SC Stresses On Need Of Online Classes For Children In Shelter Homes

A Bench headed by Justice L Nageswara Rao asked states to submit a report on the steps taken for online classes in Child care institutions.

The Supreme Court on Wednesday while hearing the suo motu case regarding the spread of COVID-19 in children shelter homes, stressed the need for online classes for the children.

A Bench headed by Justice L Nageswara Rao asked states to submit a report on the steps taken for online classes in Child care institutions.

Amicus Curiae, advocate Gaurav Agarwal appointed by the top court to assist it, told the court that in Assam at the beginning of lockdown there 2400 children in Child Care Institutions but now the number stands at 1800.

"500 children were released. The one released need to be followed up with if they need medical or educational facilities. Funding by the state of Assam is not clear," Agarwal contended.

Advocate Diksha Rai appearing for the state of Assam said she needs time to place instructions on record and added that follow up with released children has been difficult due to the lockdown and because most of these children have gone to remote areas.

The advocate said she will file the complete affidavit before the court stating the number of children released too.

During the hearing, Justice Rao asked the counsel of Assam why cannot state procure devices, Android mobiles and connect to HDMI from Child care institution so that online classes can be imparted to the children?

The Bench then asked the State of Assam to submit a report by July 29 on online classes to be held for Child care institutions. The infrastructure required will be arranged by the state government, it added.

For the state of Bihar, amicus curiae Agarwal told the court that in Bihar there are a large number of children from Child care institutions who have been released, some of them are on bail.

Advocate Manish Kumar appearing for Bihar submitted that State is providing Rs 1000 per month to every child who is with his/her family. Apart from that, there is complete monitoring of all the child care institutions, he added.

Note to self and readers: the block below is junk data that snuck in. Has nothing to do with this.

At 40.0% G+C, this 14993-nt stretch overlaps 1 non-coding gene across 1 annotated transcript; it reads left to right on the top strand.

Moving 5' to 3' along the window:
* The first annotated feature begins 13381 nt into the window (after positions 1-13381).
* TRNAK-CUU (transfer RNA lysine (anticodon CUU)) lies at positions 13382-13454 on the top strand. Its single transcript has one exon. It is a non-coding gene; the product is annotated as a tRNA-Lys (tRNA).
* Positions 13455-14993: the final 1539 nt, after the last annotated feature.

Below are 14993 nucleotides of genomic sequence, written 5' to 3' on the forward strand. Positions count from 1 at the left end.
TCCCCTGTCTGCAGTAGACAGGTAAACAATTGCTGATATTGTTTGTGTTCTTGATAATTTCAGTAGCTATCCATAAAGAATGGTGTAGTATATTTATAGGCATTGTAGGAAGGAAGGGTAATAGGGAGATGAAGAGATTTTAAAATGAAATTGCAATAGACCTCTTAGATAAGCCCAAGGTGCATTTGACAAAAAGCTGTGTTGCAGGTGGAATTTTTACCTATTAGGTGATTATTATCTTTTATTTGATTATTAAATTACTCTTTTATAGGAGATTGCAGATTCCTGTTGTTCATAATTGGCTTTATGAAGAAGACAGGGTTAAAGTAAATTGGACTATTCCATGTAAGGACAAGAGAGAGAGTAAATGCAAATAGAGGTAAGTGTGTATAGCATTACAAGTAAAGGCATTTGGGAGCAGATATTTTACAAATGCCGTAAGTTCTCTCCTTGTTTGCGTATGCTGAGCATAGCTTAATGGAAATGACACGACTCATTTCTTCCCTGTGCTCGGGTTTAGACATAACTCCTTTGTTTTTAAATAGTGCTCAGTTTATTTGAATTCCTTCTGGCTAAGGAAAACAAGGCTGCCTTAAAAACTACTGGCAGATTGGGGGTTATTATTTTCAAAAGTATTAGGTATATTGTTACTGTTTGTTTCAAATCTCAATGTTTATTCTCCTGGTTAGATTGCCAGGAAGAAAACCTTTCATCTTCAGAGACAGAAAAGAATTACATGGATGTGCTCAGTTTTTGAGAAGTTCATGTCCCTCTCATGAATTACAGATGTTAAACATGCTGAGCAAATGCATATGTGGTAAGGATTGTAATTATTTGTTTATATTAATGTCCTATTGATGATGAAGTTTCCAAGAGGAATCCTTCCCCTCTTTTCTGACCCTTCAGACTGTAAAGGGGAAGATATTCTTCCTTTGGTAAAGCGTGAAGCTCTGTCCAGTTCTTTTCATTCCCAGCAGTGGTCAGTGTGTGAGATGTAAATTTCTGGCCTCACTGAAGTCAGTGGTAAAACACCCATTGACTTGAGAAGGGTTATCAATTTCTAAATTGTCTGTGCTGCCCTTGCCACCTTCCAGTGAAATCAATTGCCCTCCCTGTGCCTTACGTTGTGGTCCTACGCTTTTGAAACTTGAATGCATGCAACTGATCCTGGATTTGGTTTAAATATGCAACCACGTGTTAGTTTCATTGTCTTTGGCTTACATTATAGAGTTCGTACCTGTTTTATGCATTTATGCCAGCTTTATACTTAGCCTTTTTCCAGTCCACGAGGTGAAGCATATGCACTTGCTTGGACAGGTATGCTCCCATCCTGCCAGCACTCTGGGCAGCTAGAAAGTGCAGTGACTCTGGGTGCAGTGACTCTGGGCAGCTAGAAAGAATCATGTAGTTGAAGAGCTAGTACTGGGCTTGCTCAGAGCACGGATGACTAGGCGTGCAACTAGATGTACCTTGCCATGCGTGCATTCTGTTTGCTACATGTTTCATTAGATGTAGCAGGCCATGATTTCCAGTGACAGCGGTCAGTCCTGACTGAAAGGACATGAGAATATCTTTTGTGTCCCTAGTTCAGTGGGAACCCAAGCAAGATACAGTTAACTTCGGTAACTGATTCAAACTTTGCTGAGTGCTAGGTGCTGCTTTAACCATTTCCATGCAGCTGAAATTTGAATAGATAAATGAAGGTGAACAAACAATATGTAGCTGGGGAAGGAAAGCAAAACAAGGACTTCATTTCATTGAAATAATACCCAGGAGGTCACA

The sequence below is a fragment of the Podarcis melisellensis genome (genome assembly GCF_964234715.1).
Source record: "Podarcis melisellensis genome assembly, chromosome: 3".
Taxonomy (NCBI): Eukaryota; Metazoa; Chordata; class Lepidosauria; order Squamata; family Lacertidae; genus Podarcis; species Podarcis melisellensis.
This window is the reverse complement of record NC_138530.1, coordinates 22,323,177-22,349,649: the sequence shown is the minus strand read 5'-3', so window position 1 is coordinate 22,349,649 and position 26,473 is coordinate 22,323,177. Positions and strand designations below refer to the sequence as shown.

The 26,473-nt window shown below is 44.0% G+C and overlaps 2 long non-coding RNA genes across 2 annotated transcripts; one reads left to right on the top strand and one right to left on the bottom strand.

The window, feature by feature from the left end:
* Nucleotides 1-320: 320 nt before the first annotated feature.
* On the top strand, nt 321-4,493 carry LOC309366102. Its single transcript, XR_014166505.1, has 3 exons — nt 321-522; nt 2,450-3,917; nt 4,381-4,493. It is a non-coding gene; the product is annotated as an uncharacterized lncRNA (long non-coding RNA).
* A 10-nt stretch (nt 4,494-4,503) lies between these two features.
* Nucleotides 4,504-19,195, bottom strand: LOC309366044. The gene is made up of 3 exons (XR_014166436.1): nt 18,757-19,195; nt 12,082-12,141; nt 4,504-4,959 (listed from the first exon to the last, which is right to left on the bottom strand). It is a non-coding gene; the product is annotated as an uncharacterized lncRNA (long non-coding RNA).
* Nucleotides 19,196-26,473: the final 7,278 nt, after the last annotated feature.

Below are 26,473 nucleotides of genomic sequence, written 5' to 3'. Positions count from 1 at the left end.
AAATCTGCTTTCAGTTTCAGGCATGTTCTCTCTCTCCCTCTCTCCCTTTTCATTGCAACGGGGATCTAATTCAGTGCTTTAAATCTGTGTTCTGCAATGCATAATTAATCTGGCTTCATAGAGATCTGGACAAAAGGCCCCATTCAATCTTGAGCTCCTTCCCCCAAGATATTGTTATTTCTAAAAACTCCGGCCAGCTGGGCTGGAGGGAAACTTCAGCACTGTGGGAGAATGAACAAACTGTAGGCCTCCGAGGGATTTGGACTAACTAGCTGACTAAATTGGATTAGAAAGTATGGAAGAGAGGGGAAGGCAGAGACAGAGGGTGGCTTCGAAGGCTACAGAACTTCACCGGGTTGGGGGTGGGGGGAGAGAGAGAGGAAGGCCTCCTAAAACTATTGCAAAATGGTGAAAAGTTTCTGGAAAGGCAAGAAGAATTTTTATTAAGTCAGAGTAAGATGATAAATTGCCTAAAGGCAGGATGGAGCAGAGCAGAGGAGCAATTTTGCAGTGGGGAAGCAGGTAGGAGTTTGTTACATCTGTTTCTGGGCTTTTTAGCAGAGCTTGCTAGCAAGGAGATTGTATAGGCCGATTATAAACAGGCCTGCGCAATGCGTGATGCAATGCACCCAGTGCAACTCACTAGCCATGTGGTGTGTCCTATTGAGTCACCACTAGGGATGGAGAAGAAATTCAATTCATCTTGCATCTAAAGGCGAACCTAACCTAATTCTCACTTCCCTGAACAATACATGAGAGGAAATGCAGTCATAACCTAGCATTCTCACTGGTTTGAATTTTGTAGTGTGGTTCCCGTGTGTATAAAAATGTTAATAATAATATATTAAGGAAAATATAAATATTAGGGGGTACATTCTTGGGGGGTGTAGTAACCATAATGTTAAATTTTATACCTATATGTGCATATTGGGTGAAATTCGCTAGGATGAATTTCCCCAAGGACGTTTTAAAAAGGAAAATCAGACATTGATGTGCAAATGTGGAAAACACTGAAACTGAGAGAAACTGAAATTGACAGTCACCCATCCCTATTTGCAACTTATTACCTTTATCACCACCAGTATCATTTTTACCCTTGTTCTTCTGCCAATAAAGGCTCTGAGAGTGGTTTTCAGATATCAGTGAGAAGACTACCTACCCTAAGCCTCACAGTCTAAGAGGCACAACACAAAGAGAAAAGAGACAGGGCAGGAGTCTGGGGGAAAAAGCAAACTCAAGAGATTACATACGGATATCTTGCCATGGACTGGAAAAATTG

The Bench asked the advocate about how were the 873 children in conflict with the law were sent to parents and what was the procedure followed?

Advocate replied that they were released post orders by Juvenile Justice Board.

The Bench also sought to know about the educational needs of the children in conflict with the law. "Can't you (Bihar government) have an online education system? We give you two-week time to file a report on this," the top court said.

The apex court also asked the counsel appearing for the Delhi government whether the state is providing online classes to such children.

Advocate Chirag M Shroff, appearing for Delhi government told the Bench that for competitive exams it is providing, for the rest he will seek instructions.

The court said there needs to be a follow up on the amount of money these children need or any other facilities.

Advocate Ashish Tiwari appearing for the state of Chhattisgarh said the government is providing online classes in Child Care Institutions.

To this, the Bench asked, "But what is the medium? You need to submit details. Also for children who are in conflict with law, if released need to be followed up. Maintaining contacts with them is very important."

The court also said that it would ask the assistance of the Union of India during the next hearing. This assistance from Centre will specifically be on the aspect of funding, the Bench said.

Hearing Andhra Pradesh counsel, the court said there are huge numbers of children in children's homes and asked whether these children are in conflict with the law and enquired about the number of homes in Andhra Pradesh.

Advocate Mahfooz Nazki appearing for the Andhra Pradesh government told the court that a lot of parents coming to shelter home institutions because they themselves are not able to take care of these children and added that there are about 900 children homes in the state.

Amicus Curiae apprised the Bench that the expense of the state of Andhra Pradesh for children in conflict with the law has gone down considerably and the state should look into this.

Andhra's advocate Nazki contended that state government is delivering food and other essential goods to the children homes.

"But the students have gone back home? What about them? Also, tell us about funding?" asked the Bench, to which advocate Nazki said the government has district wise data and he will provide all the details to the court.

The court now posted the matter for hearing on July 21 and will hear the remaining states.

After the report of COVID-19 positive 35 children came from Chennai, the top court took Suo moto cognisance of the matter and sought a report from states governments including steps taken to protect the remaining children in shelter homes amid the pandemic. 


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